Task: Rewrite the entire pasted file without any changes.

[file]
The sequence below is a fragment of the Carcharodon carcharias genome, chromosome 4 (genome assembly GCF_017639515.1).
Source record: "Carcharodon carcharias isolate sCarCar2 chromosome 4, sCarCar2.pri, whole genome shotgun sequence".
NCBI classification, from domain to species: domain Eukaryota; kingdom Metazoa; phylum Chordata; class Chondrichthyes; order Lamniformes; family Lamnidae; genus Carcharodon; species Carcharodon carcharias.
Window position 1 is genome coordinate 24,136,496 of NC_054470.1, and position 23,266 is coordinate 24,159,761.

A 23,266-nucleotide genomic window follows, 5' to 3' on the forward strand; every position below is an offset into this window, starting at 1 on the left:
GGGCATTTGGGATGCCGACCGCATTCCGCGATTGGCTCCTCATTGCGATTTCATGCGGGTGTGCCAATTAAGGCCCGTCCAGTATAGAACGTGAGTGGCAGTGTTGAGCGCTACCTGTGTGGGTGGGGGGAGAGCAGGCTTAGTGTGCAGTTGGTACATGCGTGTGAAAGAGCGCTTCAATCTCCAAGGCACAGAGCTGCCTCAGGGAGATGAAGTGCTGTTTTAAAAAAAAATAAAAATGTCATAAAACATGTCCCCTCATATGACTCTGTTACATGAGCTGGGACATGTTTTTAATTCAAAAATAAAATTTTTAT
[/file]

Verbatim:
The sequence below is a fragment of the Carcharodon carcharias genome, chromosome 4 (genome assembly GCF_017639515.1).
Source record: "Carcharodon carcharias isolate sCarCar2 chromosome 4, sCarCar2.pri, whole genome shotgun sequence".
NCBI classification, from domain to species: domain Eukaryota; kingdom Metazoa; phylum Chordata; class Chondrichthyes; order Lamniformes; family Lamnidae; genus Carcharodon; species Carcharodon carcharias.
Window position 1 is genome coordinate 24,136,496 of NC_054470.1, and position 23,266 is coordinate 24,159,761.

A 23,266-nucleotide genomic window follows, 5' to 3' on the forward strand; every position below is an offset into this window, starting at 1 on the left:
GGGCATTTGGGATGCCGACCGCATTCCGCGATTGGCTCCTCATTGCGATTTCATGCGGGTGTGCCAATTAAGGCCCGTCCAGTATAGAACGTGAGTGGCAGTGTTGAGCGCTACCTGTGTGGGTGGGGGGAGAGCAGGCTTAGTGTGCAGTTGGTACATGCGTGTGAAAGAGCGCTTCAATCTCCAAGGCACAGAGCTGCCTCAGGGAGATGAAGTGCTGTTTTAAAAAAAAATAAAAATGTCATAAAACATGTCCCCTCATATGACTCTGTTACATGAGCTGGGACATGTTTTTAATTCAAAAATAAAATTTTTAT